On installation of the shaft, we drew the new coupling up towards the gearbox and discovered, as we'd suspected, that the engine would need to be raised up by about one inch.   Four 1" hardwood shims were cut and on placement below the engine mountings, they positioned the engine at more-or-less the correct height to meet the coupling.     With the aid of John, our invaluable neighbour, who had lately also become a fibreglass expert, we decided to epoxy the shims in position prior to drilling the holes through the wood and steel for the engine mounts.   First we'd need to carry out engine alignment to ensure we would epoxy the wood in the correct position.    

Our experience of engine alignment was somewhere between limited and non-existent.   However, with an awful lot of patience, some advice from Harry and John and our trusty feeler-gauges in hand, after about two hours we were almost there.    At this point our mechanic called by to check on us and somehow managed to knock the engine back out of alignment.    We were not impressed as we began the alignment process again.    Finally, once again, we had the correct position and marked the location where we would epoxy the wooden shims.     

Now, of course we had to undo all the good work and lift the engine out of the way to apply the epoxy and place the wood back down in the correct position, to cure overnight.    

John helps us drill the holes

Next day we began all over again to align the engine on the now fixed wooden shims.    This time the alignment would allow us to mark the correct locations of the holes for the bolts which would secure the engine mounts through the wooden shims to the steel engine beds.   Once the spots were marked the engine had to be moved again to allow the drill to reach the right spots.   It was no easy task drilling through the half inch steel engine bed and several drills were harmed in the making of the holes!

A day later and we were ready to position the engine and bolt it down for final alignment.    Now we were becoming experts as we'd already aligned the engine three times before!   The engine was bolted in position but before connecting the prop shaft, we decided to replace our old stuffing box with the new drip-less type of shaft seal, to eliminate salt water and the resulting potential for rust in the bilges.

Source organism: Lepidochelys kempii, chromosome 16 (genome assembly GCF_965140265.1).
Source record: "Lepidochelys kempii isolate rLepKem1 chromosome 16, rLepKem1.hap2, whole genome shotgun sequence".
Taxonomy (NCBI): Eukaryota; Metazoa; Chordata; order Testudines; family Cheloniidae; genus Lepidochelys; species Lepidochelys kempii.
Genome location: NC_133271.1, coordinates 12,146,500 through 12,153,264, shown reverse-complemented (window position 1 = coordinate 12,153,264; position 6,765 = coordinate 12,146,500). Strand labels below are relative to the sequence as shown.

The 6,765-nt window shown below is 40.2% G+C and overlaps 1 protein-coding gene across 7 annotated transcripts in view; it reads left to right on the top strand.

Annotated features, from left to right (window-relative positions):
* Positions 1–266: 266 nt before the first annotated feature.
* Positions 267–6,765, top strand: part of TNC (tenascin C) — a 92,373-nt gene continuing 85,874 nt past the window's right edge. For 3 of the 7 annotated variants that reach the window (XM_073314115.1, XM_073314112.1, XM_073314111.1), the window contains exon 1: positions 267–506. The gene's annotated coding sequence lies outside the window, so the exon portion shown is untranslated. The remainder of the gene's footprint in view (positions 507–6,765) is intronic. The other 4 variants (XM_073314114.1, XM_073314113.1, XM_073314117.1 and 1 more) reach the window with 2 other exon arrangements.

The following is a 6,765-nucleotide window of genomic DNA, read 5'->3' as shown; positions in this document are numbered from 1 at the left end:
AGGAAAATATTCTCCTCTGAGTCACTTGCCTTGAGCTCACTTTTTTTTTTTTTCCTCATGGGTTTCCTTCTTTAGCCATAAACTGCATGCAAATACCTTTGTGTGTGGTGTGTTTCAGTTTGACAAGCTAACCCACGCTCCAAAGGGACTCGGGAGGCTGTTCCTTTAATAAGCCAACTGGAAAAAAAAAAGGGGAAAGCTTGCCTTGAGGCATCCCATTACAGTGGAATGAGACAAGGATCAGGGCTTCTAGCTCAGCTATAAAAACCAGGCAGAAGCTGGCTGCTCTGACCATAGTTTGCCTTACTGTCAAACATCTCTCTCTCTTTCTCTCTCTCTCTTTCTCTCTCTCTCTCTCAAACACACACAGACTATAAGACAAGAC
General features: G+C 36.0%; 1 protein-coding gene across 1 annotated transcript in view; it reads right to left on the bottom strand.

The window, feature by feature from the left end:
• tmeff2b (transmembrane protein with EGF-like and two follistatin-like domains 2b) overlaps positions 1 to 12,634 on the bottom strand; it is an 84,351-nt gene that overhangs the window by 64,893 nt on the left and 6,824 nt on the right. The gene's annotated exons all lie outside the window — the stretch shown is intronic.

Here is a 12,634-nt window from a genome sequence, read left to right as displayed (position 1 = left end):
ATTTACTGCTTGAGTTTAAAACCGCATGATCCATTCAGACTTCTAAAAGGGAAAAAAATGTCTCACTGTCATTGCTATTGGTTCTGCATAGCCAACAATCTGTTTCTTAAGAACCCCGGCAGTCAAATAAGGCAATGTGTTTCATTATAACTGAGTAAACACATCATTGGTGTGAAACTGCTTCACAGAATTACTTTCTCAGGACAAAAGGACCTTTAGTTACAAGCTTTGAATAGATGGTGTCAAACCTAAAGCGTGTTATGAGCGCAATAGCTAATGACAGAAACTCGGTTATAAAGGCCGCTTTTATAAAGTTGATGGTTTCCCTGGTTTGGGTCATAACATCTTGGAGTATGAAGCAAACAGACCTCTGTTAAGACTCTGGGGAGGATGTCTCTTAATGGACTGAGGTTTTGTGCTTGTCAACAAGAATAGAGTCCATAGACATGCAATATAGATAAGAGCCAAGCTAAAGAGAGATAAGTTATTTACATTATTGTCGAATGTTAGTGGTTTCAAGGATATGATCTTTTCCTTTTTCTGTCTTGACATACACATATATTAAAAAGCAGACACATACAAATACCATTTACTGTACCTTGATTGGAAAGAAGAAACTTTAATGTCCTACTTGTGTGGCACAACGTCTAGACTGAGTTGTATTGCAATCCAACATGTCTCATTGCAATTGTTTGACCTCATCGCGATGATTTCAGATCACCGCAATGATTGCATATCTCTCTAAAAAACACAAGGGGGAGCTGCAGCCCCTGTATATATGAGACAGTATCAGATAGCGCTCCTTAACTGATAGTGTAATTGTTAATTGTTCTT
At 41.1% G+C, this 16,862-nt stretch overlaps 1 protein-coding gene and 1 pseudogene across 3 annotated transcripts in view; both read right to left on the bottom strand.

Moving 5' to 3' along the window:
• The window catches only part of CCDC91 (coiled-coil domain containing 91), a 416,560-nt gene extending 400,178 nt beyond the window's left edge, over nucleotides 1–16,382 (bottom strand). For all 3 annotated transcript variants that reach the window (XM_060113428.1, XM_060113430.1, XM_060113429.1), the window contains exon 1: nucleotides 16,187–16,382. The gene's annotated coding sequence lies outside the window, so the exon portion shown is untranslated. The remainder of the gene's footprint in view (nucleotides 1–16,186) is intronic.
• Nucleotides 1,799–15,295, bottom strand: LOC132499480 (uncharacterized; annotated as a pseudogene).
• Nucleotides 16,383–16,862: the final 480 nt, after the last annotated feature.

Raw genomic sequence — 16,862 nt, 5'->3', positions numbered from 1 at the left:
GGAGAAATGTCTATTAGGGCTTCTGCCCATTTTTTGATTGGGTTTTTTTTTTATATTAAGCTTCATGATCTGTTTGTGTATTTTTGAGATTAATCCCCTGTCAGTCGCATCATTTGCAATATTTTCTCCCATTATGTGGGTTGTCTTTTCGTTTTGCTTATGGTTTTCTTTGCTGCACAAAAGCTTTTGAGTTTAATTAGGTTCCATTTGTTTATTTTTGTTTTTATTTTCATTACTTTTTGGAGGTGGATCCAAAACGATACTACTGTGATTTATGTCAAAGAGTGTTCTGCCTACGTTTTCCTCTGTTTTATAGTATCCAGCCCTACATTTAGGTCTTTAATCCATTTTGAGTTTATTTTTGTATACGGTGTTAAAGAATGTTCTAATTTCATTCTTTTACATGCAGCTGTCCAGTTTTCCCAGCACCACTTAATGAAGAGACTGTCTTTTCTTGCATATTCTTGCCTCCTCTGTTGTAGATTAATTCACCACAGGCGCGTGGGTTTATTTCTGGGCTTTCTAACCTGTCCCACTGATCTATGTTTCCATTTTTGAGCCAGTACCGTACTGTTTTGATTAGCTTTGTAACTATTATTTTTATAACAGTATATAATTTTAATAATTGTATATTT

The "dripless" seal was delivered and about to be installed when Phil discovered that there was a serious moulding fault on the rubber bellows section, leaving at least two indentations several millimetres deep in the rubber.   If installed this would have left only a couple of millimetres of rubber protecting us from the ingress of the sea.   The manufacturers were contacted and another bellows sent by overnight delivery.   We were a little amazed that the original  bellows would have been despatched seemingly without quality inspection, bearing in mind the critical nature of the seal in stopping the boat from sinking!    We also wondered if a different installation mechanic would have spotted the fault, perhaps installing things yourself was a safer option, even if you lacked experience!

Holey Seal Batman!  Our not so dripless seal!

Finally we were able to put it all together, finish the engine alignment and bolt the shaft to the gearbox.   What a relief!

Now our exhaust system required attention.   It would be a completely new installation as the old exhaust had a 2" diameter whereas the new 54 hp engine needed a 3" diameter exhaust system.    The starting point would be the new exhaust muffler, which was of considerable size to accommodate the volume of water from the 3" diameter exhaust pipes.    We decided to get the muffler first, then work on the rest of the design.   The mechanic had advised us to locate it down in front of the engine and checked to make sure there was plenty of room.   Needless to say, it was delivered and wouldn't fit.    Aargh.     

The mechanic was called in again to view the problem.    In addition we had concerns about the exhaust design he had in mind, as the water would need to lift almost ten feet from the bottom of the muffler to the exhaust outlet and we were worried about the resulting back-pressure.   Everything we'd read advised a maximum lift of four feet, so this too was discussed.    Following discussions we agreed to differ with our mechanic and re-design the exhaust system ourselves.     

During this visit the mechanic also looked over the engine installation and asked where the fuel return lines would run.      This was a new and interesting concept to Team Anju.   Somehow the previous engine had run for twenty-odd years with no fuel return lines to return unburned, excess diesel fuel back to the tanks.   When this was pointed out, it was a bit of a mystery to us how it had worked so well and we were left with yet another job on the ever increasing job list!

New Yanny secured in place and aligned.

Hmm, fuel return lines - interesting concept.

We'd cleared Green Cove Springs and most of Northern Florida out of 5/8" hose fittings in the creation of our new fuel return lines and had to leave the assembly just one hose-barb short.   We were ready for a break and it was time to hit the road to head north by road to North Carolina and Maryland.    We were most definitely ready for a break from the hard work!